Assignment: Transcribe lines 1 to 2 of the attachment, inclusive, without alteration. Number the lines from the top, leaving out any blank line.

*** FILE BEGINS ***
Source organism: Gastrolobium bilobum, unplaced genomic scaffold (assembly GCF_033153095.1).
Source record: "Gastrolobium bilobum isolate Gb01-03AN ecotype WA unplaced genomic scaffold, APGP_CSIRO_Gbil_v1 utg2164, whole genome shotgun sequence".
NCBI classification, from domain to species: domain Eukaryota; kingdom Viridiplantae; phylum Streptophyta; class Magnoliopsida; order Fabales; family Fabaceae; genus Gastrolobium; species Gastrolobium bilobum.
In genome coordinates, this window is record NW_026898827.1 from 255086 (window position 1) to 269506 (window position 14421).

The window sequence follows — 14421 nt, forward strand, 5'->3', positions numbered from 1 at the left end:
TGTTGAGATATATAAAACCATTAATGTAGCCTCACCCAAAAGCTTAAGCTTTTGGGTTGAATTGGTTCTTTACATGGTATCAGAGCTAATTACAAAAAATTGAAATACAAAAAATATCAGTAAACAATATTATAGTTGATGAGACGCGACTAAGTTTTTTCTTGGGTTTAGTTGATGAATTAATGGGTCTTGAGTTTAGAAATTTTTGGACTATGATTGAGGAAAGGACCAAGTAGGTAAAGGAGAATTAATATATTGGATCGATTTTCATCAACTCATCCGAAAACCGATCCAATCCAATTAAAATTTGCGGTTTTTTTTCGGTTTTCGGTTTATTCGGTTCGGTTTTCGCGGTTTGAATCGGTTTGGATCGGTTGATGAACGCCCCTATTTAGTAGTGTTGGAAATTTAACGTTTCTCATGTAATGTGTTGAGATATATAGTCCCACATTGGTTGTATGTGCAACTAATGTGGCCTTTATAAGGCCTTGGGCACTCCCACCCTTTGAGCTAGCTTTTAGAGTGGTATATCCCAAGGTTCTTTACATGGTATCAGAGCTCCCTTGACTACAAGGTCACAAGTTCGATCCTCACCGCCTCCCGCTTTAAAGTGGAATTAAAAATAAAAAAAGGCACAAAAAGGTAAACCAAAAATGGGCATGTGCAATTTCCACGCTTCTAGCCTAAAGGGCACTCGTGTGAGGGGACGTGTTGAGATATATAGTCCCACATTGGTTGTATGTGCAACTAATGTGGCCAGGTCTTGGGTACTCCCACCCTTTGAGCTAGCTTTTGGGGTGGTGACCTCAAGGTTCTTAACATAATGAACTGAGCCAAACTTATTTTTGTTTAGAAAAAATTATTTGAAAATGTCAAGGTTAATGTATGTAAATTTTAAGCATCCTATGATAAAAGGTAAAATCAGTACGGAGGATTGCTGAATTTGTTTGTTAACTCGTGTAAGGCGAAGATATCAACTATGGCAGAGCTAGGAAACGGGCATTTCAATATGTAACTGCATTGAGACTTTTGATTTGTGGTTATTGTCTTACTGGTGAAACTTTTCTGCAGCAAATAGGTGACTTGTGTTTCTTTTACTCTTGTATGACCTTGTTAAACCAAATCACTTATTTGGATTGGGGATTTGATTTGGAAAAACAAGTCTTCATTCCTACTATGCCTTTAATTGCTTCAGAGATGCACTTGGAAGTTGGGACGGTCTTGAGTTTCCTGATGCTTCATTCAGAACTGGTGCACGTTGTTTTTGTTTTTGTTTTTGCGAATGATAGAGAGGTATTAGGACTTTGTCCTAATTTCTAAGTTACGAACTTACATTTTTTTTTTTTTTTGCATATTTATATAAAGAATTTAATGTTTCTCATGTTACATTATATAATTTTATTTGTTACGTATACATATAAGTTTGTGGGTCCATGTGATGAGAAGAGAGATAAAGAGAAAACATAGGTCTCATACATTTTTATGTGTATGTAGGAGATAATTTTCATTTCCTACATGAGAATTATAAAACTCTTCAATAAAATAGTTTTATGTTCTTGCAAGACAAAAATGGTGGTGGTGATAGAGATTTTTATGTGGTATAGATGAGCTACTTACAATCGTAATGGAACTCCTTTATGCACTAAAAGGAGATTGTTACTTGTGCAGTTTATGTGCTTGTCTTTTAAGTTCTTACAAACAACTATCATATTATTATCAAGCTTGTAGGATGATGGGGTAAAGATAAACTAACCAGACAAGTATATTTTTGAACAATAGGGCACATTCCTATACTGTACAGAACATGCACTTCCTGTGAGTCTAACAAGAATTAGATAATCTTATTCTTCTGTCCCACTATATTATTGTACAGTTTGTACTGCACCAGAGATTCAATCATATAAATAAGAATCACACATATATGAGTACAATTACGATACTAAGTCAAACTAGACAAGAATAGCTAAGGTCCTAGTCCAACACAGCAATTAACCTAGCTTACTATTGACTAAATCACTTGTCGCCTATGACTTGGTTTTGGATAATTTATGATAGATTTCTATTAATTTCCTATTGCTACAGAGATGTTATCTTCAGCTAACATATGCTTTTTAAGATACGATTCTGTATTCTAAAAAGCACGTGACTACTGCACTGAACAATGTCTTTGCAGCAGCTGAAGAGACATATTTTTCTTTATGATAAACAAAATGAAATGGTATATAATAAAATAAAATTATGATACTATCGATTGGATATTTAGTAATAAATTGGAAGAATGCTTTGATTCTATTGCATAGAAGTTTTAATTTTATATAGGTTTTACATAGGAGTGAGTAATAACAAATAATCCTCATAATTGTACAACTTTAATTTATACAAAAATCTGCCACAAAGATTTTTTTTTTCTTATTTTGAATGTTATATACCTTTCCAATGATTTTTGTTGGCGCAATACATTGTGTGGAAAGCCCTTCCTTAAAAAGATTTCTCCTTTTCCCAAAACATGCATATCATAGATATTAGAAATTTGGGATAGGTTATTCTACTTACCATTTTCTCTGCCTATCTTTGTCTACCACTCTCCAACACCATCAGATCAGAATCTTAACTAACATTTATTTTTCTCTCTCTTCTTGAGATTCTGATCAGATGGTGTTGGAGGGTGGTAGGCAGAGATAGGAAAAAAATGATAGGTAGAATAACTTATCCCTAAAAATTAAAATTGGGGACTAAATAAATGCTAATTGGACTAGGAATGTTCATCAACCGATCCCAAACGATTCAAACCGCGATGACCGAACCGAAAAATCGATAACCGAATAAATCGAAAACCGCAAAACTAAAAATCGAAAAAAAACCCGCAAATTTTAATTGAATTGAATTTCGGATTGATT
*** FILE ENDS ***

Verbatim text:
Source organism: Gastrolobium bilobum, unplaced genomic scaffold (assembly GCF_033153095.1).
Source record: "Gastrolobium bilobum isolate Gb01-03AN ecotype WA unplaced genomic scaffold, APGP_CSIRO_Gbil_v1 utg2164, whole genome shotgun sequence".